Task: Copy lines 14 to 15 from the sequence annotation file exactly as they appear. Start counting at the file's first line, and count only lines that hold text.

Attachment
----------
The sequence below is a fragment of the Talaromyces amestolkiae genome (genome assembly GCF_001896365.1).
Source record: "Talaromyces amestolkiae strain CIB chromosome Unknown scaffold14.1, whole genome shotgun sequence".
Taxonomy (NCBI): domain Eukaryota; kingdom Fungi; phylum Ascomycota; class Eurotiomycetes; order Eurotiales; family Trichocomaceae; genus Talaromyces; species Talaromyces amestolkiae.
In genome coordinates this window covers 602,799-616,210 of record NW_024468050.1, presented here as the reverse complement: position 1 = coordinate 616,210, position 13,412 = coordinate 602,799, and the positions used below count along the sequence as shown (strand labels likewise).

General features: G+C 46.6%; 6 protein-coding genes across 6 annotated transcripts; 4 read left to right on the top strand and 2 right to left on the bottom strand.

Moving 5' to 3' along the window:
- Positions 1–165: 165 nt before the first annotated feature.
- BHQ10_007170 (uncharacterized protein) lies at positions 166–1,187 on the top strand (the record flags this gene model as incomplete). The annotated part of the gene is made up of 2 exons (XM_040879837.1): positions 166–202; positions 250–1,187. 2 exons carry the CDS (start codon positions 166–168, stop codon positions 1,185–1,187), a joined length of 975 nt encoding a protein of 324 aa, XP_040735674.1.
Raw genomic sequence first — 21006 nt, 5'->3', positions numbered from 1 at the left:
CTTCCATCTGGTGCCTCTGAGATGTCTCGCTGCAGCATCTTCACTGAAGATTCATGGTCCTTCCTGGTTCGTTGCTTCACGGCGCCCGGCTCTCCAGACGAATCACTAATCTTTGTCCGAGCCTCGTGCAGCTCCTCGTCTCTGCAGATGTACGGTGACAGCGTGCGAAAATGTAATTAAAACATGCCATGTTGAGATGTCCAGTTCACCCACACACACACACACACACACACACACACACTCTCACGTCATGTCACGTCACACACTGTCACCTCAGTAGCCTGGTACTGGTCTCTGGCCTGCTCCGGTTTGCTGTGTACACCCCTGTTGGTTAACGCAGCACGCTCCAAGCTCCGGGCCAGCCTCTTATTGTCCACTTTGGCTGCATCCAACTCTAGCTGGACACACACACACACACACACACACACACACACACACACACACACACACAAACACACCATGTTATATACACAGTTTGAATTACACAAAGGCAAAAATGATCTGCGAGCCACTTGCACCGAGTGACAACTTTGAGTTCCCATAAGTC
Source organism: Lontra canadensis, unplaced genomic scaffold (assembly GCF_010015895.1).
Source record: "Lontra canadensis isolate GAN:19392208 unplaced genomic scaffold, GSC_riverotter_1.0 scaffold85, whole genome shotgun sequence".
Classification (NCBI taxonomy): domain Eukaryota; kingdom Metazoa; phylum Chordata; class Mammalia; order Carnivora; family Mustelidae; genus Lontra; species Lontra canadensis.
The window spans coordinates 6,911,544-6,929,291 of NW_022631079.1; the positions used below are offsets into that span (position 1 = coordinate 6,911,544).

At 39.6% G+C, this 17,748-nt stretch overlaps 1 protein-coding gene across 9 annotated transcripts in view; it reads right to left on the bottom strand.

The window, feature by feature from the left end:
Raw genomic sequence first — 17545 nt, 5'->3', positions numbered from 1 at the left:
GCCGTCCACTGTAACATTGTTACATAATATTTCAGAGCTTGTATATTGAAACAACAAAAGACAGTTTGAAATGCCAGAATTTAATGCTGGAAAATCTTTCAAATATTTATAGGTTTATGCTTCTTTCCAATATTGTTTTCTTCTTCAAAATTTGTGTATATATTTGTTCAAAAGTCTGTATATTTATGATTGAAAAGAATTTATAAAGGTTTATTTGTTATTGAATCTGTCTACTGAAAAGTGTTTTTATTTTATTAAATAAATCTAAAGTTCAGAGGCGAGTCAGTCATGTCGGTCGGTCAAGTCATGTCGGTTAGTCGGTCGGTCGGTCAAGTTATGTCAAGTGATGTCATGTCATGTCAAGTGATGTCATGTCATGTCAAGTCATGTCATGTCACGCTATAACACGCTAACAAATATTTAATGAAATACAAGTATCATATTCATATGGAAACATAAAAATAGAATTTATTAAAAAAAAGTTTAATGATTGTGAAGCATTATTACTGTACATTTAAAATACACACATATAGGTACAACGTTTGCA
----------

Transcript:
The window spans coordinates 6,911,544-6,929,291 of NW_022631079.1; the positions used below are offsets into that span (position 1 = coordinate 6,911,544).

At 39.6% G+C, this 17,748-nt stretch overlaps 1 protein-coding gene across 9 annotated transcripts in view; it reads right to left on the bottom strand.